Re2pect for Emotional Control

After a long summer break which included travel, a move to a new town, and too many weddings I’m back! It’s the 2014-2015 school year and I’m going to try to keep a biweekly posting schedule. Since it’s the fall, I’d like to start by talking about a classic fall topic: baseball.

Dr. Paul Muchinsky, a renowned I/O psychology researcher and textbook author, has written a few pieces  in his column, the High Society in The Industrial Organizational Psychologist (TIP) where he’s mentioned his love of the Yankees.While Muchinsky and I don’t have a lot in common we do share a love for the New York Yankees . Over this past season Yankees fans have been saying goodbye to one of their all-time favorites: Derek Jeter.

Jeter’s tenure has defined the Yankees over the past 20 years. His attitude, professionalism, and leadership have been emblematic of the Yankees organization during this era. While many fans, pundits, commentators etc. might want to talk about his leadership, greatness as a player, or how overrated he is  I’d like to focus on something that’s often discussed but rarely analyzed: Jeter’s emotional control.

Jeter gave a very telling quote during one of his last press conferences:

“I almost lost it and I had to turn around. I think I’ve done a pretty good job of controlling my emotions throughout the course of my career. I have them, I try to hide them, I try to trick myself and convince myself that I’m not feeling those particular emotions whether it’s nerves, whether I’m injured; pain. I just try to trick myself that I don’t have it.”

When I read this quote the other day I couldn’t help but think of emotional labor. Emotional labor is defined as “the requirement in some jobs that employees express emotions to customers or clients that are associated with enhanced performance in the job” (Muchinsky, 2012 p. 84). Employees are expected to exhibit certain emotions based on display rules. Display rules are defined as “specific behavioral acts that reflect the underlying emotions customers expect” (Muchinsky, 2012, p. 85).

I wonder how often Jeter had to suppress some genuine emotion he was feeling in order to express the emotions that fans, teammates, and ownership expected. While it’s expected that athletes manipulate their thoughts about injuries, It’s fascinating to hear someone admit to tricking themselves about their own emotions. This quote seems to serve as a Rosetta Stone for all of those sports fan who wondered why Derek Jeter was so boring in press conferences.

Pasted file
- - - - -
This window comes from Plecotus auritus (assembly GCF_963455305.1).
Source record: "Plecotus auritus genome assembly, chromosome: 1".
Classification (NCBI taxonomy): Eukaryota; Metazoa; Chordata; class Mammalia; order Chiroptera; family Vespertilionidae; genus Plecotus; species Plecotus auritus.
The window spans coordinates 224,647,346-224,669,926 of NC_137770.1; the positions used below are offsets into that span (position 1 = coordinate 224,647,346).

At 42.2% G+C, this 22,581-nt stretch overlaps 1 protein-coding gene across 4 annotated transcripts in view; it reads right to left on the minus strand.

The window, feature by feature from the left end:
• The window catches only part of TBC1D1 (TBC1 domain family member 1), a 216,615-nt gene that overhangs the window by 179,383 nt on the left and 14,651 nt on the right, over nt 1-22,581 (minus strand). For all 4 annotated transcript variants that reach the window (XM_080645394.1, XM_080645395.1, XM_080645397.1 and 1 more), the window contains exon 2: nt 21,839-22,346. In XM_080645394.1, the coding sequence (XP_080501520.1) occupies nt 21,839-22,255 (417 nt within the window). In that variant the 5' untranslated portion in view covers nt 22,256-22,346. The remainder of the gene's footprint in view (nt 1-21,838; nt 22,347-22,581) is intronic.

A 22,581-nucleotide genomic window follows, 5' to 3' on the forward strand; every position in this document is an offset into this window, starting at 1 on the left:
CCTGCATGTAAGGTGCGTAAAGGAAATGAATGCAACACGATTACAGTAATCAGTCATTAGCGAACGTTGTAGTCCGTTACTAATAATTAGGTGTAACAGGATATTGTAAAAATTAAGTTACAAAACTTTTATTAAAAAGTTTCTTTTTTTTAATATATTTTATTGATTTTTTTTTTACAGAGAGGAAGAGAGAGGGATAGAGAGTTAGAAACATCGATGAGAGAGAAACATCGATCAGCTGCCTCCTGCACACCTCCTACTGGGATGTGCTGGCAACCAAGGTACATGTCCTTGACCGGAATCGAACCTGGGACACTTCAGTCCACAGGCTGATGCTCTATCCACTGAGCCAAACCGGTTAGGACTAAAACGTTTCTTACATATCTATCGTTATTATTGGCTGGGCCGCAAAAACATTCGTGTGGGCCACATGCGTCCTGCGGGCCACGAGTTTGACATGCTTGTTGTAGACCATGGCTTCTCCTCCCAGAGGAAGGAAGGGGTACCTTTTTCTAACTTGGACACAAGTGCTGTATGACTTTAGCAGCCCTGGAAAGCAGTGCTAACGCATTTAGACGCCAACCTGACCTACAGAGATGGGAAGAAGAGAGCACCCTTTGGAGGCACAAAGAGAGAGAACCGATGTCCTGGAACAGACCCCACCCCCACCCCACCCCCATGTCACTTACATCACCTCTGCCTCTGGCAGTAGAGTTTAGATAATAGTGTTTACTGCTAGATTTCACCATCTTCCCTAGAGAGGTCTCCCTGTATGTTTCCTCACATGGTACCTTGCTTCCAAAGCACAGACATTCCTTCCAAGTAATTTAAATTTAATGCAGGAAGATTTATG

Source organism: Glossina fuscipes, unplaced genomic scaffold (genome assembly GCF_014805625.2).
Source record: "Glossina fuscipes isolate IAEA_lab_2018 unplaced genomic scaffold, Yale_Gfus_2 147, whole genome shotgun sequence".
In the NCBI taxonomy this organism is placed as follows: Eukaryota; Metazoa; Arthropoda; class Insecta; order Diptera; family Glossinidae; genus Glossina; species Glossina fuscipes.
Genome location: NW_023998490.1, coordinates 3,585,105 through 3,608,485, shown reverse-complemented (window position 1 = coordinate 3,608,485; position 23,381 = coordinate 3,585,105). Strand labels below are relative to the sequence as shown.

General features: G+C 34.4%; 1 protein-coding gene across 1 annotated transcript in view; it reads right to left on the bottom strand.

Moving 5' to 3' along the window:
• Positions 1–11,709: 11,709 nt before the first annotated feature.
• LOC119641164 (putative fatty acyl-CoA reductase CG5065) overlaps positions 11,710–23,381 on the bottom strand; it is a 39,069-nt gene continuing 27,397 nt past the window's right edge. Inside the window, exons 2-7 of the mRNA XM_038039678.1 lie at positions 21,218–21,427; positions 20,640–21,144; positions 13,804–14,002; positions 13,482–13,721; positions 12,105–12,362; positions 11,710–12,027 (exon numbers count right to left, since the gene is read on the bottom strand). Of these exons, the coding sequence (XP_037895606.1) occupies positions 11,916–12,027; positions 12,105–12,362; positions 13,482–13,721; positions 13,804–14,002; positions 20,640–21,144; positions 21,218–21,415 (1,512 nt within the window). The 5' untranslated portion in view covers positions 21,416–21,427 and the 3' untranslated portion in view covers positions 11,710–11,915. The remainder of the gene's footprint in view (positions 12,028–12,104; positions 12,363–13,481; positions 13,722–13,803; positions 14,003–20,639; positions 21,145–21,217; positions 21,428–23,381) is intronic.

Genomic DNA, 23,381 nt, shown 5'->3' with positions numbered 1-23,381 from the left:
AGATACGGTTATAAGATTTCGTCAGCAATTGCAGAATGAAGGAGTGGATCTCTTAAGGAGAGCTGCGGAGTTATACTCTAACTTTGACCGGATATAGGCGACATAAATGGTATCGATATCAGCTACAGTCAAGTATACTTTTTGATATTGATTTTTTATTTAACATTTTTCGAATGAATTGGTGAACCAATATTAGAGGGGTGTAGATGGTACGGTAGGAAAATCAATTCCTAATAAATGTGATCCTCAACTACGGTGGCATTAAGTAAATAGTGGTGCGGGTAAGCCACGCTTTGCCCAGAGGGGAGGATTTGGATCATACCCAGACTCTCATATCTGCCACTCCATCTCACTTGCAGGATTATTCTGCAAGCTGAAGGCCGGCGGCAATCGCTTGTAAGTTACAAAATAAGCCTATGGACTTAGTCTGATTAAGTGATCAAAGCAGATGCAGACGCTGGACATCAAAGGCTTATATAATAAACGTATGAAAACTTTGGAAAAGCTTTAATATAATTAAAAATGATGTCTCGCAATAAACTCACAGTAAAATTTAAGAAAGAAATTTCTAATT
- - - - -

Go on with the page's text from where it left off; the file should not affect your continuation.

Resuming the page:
Ultimately, Jeter spent his entire career making the right choices emotionally. The costs of a lack of emotional control are evidenced by this past weekend’s Jets game where a lack of emotional control got Jets quarterback Geno Smith into trouble. Despite everything that Jeter went through he never had an emotional blow up like the one Geno Smith experienced. Was Jeter merely controlling his emotions or did his control exhibit something deeper? In other words, were the display rules that seemed to dictate Jeter’s behavior surface acting or deep acting? I found another quote quite informative on this question:

“But for me, I’ve always said it time and time again, the most sacred thing, the thing that means the most to me is to be remembered as a Yankee. That’s what I’ve always wanted to be is to be a Yankee. And I have to thank the Steinbrenner family that’s here today, and our late owner, The Boss, because they gave me the opportunity to pretty much live my dream my entire life, and the great thing about being a Yankee is you’re always a Yankee, so in that sense it never ends. So being a Yankee is good enough for me.”

Perhaps the secret to Jeter’s emotional control lies in his commitment to the organization. Work commitment is defined as “the extent to which an employee feels a sense of allegiance to his or her work” (Muchinsky, 2012, p. 308). Perhaps there’s no surface or deep acting involved in this emotional labor. Perhaps its just Jeter’s commitment to his dream job.

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